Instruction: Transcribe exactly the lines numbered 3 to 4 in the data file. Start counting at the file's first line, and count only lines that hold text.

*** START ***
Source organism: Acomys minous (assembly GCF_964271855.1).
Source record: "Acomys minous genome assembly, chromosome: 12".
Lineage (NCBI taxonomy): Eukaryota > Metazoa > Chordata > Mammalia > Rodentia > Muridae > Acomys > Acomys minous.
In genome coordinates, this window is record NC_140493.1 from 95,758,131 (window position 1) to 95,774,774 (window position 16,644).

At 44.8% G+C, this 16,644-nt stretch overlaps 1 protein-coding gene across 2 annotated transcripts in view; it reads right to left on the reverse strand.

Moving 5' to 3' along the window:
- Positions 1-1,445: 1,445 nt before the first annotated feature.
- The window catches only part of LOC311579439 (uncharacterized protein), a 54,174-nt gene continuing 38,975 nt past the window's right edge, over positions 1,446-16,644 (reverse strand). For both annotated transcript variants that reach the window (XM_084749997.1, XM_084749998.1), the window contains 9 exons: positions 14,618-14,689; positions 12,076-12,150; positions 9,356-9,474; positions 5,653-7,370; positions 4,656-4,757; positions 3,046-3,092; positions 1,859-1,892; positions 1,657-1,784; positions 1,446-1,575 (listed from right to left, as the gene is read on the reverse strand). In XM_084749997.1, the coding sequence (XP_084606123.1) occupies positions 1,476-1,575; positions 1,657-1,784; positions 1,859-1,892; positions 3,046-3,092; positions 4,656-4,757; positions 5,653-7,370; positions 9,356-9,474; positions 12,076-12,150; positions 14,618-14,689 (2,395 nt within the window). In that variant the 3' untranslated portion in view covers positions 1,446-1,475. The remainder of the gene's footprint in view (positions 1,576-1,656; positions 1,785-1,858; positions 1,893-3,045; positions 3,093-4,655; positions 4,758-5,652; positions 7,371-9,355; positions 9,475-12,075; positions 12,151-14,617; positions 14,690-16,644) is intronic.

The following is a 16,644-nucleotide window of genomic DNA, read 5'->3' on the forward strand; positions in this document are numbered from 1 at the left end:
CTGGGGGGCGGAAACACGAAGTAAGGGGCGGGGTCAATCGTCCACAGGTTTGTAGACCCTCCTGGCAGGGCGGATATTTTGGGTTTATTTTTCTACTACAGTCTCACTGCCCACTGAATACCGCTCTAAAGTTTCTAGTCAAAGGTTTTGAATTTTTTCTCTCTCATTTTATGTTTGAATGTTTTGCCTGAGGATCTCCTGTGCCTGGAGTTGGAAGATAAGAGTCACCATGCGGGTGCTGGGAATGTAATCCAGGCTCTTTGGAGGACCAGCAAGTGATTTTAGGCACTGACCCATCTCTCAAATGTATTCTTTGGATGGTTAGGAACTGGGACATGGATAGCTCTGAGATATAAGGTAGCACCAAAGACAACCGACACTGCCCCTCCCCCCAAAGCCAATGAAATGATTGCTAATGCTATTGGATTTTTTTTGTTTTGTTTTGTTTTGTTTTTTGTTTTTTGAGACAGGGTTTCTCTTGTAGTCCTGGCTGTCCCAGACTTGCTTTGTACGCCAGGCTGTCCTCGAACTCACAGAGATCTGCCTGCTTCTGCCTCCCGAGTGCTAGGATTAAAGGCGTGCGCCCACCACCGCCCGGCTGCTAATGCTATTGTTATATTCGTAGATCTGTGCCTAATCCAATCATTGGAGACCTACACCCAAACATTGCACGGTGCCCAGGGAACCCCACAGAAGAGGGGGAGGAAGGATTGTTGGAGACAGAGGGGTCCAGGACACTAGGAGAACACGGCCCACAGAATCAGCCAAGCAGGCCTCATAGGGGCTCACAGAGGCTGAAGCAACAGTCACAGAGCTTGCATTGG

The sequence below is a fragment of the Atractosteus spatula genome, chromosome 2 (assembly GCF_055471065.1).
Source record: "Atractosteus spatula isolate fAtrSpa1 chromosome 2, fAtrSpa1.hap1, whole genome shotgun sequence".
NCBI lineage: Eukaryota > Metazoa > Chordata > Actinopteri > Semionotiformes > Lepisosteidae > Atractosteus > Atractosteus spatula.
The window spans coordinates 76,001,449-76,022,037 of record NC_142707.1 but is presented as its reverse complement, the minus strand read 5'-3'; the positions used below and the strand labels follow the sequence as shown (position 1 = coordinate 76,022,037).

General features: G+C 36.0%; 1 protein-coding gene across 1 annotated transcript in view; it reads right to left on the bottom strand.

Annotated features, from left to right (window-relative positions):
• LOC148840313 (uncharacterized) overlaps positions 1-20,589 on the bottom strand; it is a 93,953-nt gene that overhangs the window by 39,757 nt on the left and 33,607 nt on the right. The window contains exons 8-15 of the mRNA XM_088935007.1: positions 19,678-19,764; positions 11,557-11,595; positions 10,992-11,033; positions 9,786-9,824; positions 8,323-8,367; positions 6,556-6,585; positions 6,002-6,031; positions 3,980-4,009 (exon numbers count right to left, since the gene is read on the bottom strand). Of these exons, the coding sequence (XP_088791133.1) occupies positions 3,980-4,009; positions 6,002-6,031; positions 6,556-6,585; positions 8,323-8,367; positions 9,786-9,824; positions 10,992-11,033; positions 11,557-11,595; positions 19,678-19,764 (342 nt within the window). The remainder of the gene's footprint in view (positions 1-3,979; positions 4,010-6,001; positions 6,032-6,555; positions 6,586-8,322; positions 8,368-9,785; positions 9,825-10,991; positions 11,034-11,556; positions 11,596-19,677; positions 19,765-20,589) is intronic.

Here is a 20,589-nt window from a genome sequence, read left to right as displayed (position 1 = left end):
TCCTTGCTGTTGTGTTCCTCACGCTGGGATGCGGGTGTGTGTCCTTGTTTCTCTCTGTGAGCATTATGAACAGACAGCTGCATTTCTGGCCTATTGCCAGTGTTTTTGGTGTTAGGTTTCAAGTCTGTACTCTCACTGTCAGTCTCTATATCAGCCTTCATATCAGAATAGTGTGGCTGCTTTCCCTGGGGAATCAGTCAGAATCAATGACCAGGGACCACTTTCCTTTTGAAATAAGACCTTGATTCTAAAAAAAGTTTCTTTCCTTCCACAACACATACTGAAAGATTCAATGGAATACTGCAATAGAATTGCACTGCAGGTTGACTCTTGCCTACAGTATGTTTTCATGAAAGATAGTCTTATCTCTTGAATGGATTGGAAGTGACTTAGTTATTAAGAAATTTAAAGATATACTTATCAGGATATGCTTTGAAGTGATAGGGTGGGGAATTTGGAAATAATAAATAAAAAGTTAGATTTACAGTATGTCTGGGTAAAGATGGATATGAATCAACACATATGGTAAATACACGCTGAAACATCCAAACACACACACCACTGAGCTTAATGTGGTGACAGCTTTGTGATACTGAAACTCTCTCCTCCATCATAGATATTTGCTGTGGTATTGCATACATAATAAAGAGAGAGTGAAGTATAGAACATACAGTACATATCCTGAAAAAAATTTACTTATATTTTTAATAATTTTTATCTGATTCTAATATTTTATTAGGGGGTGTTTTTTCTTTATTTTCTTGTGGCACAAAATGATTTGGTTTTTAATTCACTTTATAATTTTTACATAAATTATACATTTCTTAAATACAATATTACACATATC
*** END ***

Lineage (NCBI taxonomy): Eukaryota > Metazoa > Chordata > Mammalia > Rodentia > Muridae > Acomys > Acomys minous.
In genome coordinates, this window is record NC_140493.1 from 95,758,131 (window position 1) to 95,774,774 (window position 16,644).